From ruffians to royalty; from sailors to socialites; from pilgrims to punks: tattoos have been etched into bodies throughout British history.
Tullie House Museum and Art Gallery is hosting over 400 original artworks, photographs and historic artefacts, in a major new touring exhibition; Tattoo: British Tattoo Art Revealed, curated by National Maritime Museum Cornwall. Open at Tullie House from Saturday 17 October 2020 until Saturday 16 January 2021, this exhibition offers a genuinely ground-breaking and comprehensive history of British tattooing.
The exhibition features cutting-edge designers, leading academics and major private collectors to tell a story that challenges long-standing myths and preconceptions about tattooing when it comes to class, gender and age. At the same time, it gives a voice to and celebrates the astonishingly rich artistic heritage of tattooing as an art form in the UK.
Showcasing the work of major tattoo artists from George Burchett, via the Bristol Tattoo Club, to Alex Binnie and Lal Hardy, this is the largest gathering of real objects and original tattoo artwork ever assembled in the United Kingdom. The exhibition features items from three of the most important private collections of tattoo material in Britain, belonging to Willy Robinson, Jimmie Skuse and Paul ‘Rambo’ Ramsbottom, providing a rare opportunity to display original artwork and artefacts not otherwise on public display. The exhibition also delves into previously unseen private archives that reveal hidden histories, including the incredible real story of Britain’s pioneering female tattoo artist, Jessie Knight.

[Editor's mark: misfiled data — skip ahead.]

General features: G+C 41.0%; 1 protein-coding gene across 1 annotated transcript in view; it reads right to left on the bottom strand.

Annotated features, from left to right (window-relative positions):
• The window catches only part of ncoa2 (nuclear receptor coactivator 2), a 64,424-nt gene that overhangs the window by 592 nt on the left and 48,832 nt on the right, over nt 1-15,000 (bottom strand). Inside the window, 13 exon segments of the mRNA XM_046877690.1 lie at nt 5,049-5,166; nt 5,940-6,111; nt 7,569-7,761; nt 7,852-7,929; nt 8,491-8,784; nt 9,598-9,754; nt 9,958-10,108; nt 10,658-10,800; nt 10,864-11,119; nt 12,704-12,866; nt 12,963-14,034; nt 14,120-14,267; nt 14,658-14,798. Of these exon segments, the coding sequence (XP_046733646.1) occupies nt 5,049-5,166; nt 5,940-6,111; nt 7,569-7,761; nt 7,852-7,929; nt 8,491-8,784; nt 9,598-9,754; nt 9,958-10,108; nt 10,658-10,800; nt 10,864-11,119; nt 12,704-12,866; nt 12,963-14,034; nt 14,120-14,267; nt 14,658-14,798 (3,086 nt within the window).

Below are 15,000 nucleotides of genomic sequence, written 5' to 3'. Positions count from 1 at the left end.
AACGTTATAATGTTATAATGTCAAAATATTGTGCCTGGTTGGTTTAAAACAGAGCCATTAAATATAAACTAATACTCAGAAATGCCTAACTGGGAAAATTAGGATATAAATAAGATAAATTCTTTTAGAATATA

Tullie House has worked with people across Cumbria to create a new documentary, Talking Tattoos, especially for the display at the museum. Members of the public were invited to contribute images of their body art and video footage, telling the tale behind their tats. This video piece showcases the artwork, celebrates the diversity, and shares the stories behind Cumbria’s tattoos.
It is estimated that about one in five of the UK population is tattooed and this figure rises to one in three for young adults. And yet, whilst the visibility of tattooing in contemporary culture may feel like something new, tattoos and tattoo art have always held a significant place in Britain’s history and historical imagination.
The exhibition explores this history in depth and shows that while the word tattoo may have come into the English language following Captain Cook’s voyages, this was not the start of the story of British tattooing. While showcasing the rich maritime heritage of tattoos, the exhibition also shows how people from all areas of society have always been tattooed. From ruffians to royalty; from sailors to socialites; from pilgrims to punks: tattoos have been etched into bodies throughout British history.
NMMC Director Richard Doughty said: “We are enormously proud of this ground-breaking and award-winning exhibition, and the fact that we were able to turn it into a national touring programme that reached new and very diverse audiences across the country. After three years, we are especially delighted to finish the tour at Tullie House, which is the last chance to see this unique collection of material in one place.”
Charli Summers, Programme Manager, Tullie House said: “We are delighted to be working with National Maritime Museum Cornwall to host Tattoo: British Tattoo Art Revealed, which features unique collaborations between national organisations, collectors, artists and leading academics. The exhibition is truly one of a kind; entertaining, challenging, beautiful, and we are thrilled to provide a platform for this rich and varied art form. We have also enjoyed working with people across Cumbria to bring local tattoo stories into the exhibition by creating the Talking Tattoos documentary.”
Tattoo: British Tattoo Art Revealed has been curated by National Maritime Museum Cornwall
Normal admission charges apply.